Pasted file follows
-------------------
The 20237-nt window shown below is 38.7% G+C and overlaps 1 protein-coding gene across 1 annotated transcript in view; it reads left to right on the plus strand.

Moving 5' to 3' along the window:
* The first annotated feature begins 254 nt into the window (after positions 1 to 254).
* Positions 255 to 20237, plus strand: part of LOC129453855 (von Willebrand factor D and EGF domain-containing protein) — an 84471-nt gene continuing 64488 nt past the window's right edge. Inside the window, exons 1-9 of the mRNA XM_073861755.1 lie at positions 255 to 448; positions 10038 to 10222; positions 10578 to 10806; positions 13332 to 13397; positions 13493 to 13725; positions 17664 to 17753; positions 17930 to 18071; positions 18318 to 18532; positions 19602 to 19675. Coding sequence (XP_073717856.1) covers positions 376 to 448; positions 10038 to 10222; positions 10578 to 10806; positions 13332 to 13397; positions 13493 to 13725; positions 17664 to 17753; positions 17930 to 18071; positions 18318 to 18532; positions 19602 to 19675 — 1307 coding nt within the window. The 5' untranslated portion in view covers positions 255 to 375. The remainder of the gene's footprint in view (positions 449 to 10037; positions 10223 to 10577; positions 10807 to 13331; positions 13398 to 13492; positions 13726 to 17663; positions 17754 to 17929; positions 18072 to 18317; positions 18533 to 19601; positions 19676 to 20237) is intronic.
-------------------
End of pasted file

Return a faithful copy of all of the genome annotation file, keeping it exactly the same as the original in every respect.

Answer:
The 20237-nt window shown below is 38.7% G+C and overlaps 1 protein-coding gene across 1 annotated transcript in view; it reads left to right on the plus strand.

Moving 5' to 3' along the window:
* The first annotated feature begins 254 nt into the window (after positions 1 to 254).
* Positions 255 to 20237, plus strand: part of LOC129453855 (von Willebrand factor D and EGF domain-containing protein) — an 84471-nt gene continuing 64488 nt past the window's right edge. Inside the window, exons 1-9 of the mRNA XM_073861755.1 lie at positions 255 to 448; positions 10038 to 10222; positions 10578 to 10806; positions 13332 to 13397; positions 13493 to 13725; positions 17664 to 17753; positions 17930 to 18071; positions 18318 to 18532; positions 19602 to 19675. Coding sequence (XP_073717856.1) covers positions 376 to 448; positions 10038 to 10222; positions 10578 to 10806; positions 13332 to 13397; positions 13493 to 13725; positions 17664 to 17753; positions 17930 to 18071; positions 18318 to 18532; positions 19602 to 19675 — 1307 coding nt within the window. The 5' untranslated portion in view covers positions 255 to 375. The remainder of the gene's footprint in view (positions 449 to 10037; positions 10223 to 10577; positions 10807 to 13331; positions 13398 to 13492; positions 13726 to 17663; positions 17754 to 17929; positions 18072 to 18317; positions 18533 to 19601; positions 19676 to 20237) is intronic.